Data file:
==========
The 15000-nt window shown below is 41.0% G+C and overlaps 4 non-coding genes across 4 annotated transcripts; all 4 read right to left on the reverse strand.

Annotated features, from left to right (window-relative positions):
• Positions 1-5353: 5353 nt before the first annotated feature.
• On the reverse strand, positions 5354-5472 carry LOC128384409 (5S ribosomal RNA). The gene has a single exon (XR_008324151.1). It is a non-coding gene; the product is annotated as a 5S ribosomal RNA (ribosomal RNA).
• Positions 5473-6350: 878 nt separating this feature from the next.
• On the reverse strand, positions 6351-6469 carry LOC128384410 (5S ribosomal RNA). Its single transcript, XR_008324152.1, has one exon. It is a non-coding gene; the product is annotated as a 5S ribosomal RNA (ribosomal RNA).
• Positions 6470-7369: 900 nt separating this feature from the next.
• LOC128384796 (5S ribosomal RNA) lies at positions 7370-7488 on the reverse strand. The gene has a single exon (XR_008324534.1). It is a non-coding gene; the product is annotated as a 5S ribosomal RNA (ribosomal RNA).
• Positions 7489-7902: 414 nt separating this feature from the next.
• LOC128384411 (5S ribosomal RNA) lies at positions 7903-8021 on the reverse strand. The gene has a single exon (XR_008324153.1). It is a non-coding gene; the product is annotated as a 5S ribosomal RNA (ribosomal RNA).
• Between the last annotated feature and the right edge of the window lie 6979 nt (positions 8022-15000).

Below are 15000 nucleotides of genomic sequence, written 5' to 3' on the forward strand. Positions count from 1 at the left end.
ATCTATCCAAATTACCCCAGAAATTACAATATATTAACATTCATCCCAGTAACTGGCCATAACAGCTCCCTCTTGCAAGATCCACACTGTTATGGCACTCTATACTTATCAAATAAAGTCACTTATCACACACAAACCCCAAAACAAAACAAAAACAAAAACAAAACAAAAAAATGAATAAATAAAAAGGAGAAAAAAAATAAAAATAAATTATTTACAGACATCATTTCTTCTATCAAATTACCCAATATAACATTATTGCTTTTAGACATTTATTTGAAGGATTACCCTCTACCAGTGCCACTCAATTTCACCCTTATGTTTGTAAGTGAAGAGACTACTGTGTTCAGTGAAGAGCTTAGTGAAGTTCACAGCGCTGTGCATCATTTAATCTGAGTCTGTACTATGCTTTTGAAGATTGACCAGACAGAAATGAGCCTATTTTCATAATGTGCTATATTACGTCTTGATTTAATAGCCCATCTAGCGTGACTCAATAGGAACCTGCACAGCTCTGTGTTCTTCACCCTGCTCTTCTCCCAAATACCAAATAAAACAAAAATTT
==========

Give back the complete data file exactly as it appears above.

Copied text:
The 15000-nt window shown below is 41.0% G+C and overlaps 4 non-coding genes across 4 annotated transcripts; all 4 read right to left on the reverse strand.

Annotated features, from left to right (window-relative positions):
• Positions 1-5353: 5353 nt before the first annotated feature.
• On the reverse strand, positions 5354-5472 carry LOC128384409 (5S ribosomal RNA). The gene has a single exon (XR_008324151.1). It is a non-coding gene; the product is annotated as a 5S ribosomal RNA (ribosomal RNA).
• Positions 5473-6350: 878 nt separating this feature from the next.
• On the reverse strand, positions 6351-6469 carry LOC128384410 (5S ribosomal RNA). Its single transcript, XR_008324152.1, has one exon. It is a non-coding gene; the product is annotated as a 5S ribosomal RNA (ribosomal RNA).
• Positions 6470-7369: 900 nt separating this feature from the next.
• LOC128384796 (5S ribosomal RNA) lies at positions 7370-7488 on the reverse strand. The gene has a single exon (XR_008324534.1). It is a non-coding gene; the product is annotated as a 5S ribosomal RNA (ribosomal RNA).
• Positions 7489-7902: 414 nt separating this feature from the next.
• LOC128384411 (5S ribosomal RNA) lies at positions 7903-8021 on the reverse strand. The gene has a single exon (XR_008324153.1). It is a non-coding gene; the product is annotated as a 5S ribosomal RNA (ribosomal RNA).
• Between the last annotated feature and the right edge of the window lie 6979 nt (positions 8022-15000).

Below are 15000 nucleotides of genomic sequence, written 5' to 3' on the forward strand. Positions count from 1 at the left end.
ATCTATCCAAATTACCCCAGAAATTACAATATATTAACATTCATCCCAGTAACTGGCCATAACAGCTCCCTCTTGCAAGATCCACACTGTTATGGCACTCTATACTTATCAAATAAAGTCACTTATCACACACAAACCCCAAAACAAAACAAAAACAAAAACAAAACAAAAAAATGAATAAATAAAAAGGAGAAAAAAAATAAAAATAAATTATTTACAGACATCATTTCTTCTATCAAATTACCCAATATAACATTATTGCTTTTAGACATTTATTTGAAGGATTACCCTCTACCAGTGCCACTCAATTTCACCCTTATGTTTGTAAGTGAAGAGACTACTGTGTTCAGTGAAGAGCTTAGTGAAGTTCACAGCGCTGTGCATCATTTAATCTGAGTCTGTACTATGCTTTTGAAGATTGACCAGACAGAAATGAGCCTATTTTCATAATGTGCTATATTACGTCTTGATTTAATAGCCCATCTAGCGTGACTCAATAGGAACCTGCACAGCTCTGTGTTCTTCACCCTGCTCTTCTCCCAAATACCAAATAAAACAAAAATTT